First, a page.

When I began teaching middle school, I faced this dilemma: voice placement. How could I listen to each student to assign them a voice part within the ensemble without intimidating my adolescent singers or spending a significant amount of class time?
My solution was simple: I taught the entire class a simple canon (“Viva la Musica,” “O Music,” and “Jubilate Deo” all worked beautifully because the range for each is only M9 or less). Then all the students stood in a circle around our classroom, singing the canon over and over. As they all sang together, I slowly walked in front of each student, smiled, and just listened for a few moments before showing each singer either one or two fingers. I had told the students in advance to make the number with their own fingers at their side so that they could remember the number I assigned them. After I heard every child, I asked everyone to show me the number they had been shown.
For the “One” students, I explained that their voices sounded like ice cream- light, “floaty,” and perhaps a little creamy. I told the “Two” students that their voices to me sounded like chocolate- rich, yummy, and filling. I placed “ice cream voices” on the soprano part, the “chocolate” voices on the alto part, and the changed voices into the respective tenor, baritone, or bass part (depending on the level of divisi we were able to achieve).
Knowing that early adolescent treble voices are versatile and should not be pigeonholed into a specific voice part, I intentionally chose quality repertoire that would not confine voice parts to a singularly low or high tessitura. Students who were in more than one ensemble with me (choir class, extracurricular honors mixed choir, and extracurricular men’s choir or women’s choir) often sang different voice parts in each ensemble. I also refused to call the parts “soprano” or “alto,” but instead referred to them as “Part One” and “Part Two.” This helped to build the confidence of the boys with unchanged voices so that they would feel less self-conscious being labeled as a “soprano,” and it also helped to reduce the dramatic diva-like symptoms of what I called “Heartbroken Soprano Syndrome [HSS].” (HSS occurs when a student who has always sung soprano, for forever and ever in her 12 years of life, is distressed when she is asked to sing a voice part other than the melody. HSS also manifests as “I can’t possibly sing as low as the Part Two students need to sing” even though the lowest note was almost always unison for Part One and Part Two – and perhaps only a B3 at that.) 😉 I’d always reassure the sufferers of HSS that this request to sing Part Two was NOT permanent and that I wanted them to try it out and check in with me every so often to let me know how they were feeling about it.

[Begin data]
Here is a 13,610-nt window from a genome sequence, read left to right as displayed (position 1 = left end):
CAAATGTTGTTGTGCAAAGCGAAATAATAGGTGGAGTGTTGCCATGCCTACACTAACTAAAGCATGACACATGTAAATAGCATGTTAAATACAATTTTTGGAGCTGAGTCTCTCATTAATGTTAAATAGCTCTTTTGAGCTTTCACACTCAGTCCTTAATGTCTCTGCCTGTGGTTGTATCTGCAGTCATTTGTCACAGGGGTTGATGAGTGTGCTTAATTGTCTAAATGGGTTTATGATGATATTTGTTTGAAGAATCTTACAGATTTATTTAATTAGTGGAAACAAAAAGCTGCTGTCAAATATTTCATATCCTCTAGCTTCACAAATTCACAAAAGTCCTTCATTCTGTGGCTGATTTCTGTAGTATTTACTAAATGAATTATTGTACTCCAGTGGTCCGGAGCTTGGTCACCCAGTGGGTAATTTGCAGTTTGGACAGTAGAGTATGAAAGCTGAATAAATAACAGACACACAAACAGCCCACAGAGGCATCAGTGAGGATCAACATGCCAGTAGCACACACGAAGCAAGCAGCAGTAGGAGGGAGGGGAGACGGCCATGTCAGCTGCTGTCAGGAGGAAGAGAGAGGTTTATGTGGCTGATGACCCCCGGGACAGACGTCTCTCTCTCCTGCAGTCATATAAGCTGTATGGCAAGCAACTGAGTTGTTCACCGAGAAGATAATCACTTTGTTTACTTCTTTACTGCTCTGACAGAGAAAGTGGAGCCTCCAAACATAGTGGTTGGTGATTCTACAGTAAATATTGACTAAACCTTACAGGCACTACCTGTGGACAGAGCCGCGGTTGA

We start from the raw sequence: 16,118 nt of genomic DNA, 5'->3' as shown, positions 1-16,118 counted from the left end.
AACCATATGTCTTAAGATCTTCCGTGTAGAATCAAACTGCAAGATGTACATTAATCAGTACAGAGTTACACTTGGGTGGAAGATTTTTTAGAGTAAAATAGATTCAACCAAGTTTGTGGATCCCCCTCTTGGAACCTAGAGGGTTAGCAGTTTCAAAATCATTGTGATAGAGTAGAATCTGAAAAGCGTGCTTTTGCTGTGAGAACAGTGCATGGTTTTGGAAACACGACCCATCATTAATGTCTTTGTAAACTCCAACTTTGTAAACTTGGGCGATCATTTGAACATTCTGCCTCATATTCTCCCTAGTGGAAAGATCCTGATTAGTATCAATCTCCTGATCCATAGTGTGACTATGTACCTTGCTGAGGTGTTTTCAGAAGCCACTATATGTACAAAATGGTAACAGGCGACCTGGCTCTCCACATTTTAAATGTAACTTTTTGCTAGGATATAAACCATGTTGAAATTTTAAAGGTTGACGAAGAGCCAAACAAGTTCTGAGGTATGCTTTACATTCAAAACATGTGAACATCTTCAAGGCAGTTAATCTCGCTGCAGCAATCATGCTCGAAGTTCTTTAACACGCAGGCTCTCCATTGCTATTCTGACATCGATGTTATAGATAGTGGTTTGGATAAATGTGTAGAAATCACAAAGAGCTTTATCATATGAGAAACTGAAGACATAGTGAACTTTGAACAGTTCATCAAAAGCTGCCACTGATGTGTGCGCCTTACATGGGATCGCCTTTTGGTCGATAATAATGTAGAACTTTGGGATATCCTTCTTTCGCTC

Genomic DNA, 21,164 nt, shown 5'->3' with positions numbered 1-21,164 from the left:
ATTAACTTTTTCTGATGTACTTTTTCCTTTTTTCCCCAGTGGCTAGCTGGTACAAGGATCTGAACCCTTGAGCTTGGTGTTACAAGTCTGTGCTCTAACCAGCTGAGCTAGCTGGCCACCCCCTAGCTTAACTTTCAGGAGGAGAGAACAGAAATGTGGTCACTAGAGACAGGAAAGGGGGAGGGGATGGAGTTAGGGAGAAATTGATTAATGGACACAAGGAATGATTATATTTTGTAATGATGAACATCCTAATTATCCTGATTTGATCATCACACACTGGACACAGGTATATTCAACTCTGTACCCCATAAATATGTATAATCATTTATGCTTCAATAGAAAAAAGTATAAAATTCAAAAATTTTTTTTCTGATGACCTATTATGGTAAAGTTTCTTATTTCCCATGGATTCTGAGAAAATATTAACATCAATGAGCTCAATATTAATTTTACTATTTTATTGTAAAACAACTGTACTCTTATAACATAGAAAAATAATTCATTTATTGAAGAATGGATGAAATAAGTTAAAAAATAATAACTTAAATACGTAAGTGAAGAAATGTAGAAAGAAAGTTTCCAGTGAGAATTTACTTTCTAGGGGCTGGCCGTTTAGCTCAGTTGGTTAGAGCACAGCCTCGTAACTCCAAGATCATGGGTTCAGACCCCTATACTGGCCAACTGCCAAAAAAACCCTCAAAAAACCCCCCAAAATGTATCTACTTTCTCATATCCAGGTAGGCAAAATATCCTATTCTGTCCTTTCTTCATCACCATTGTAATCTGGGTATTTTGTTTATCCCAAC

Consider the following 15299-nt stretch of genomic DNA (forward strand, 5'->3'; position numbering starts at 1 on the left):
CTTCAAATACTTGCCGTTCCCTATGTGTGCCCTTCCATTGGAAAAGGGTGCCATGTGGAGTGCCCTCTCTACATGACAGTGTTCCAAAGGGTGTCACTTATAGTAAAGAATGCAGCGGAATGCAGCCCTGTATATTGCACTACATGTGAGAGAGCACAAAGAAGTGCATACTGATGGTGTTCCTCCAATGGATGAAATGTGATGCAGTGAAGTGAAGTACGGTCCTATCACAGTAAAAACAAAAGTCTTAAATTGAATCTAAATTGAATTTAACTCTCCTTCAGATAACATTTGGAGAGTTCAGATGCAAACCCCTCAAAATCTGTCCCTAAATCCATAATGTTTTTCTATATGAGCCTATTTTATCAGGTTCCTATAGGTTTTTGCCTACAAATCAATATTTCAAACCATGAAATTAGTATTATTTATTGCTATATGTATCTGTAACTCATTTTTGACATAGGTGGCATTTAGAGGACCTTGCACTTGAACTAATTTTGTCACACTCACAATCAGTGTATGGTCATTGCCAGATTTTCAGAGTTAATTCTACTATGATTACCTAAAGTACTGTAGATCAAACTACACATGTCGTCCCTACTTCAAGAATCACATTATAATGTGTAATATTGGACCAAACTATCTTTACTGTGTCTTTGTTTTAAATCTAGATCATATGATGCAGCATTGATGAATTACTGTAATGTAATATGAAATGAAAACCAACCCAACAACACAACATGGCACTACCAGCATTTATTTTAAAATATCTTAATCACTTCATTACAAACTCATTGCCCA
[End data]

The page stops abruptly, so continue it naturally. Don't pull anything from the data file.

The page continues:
Before listening to the students sing together in the circle, I told students that I was so shy in middle school that I might have cried if asked to sing all by myself in front of my class. That’s why they were going to all sing together. (A few parents shared with me that their own shy child had relayed my story at home, relieved that they were understood.) 🙂
After listening to my students sing, I always raved to them that I was so glad that I’d gotten to hear each of their beautiful voices and I thanked them for being brave!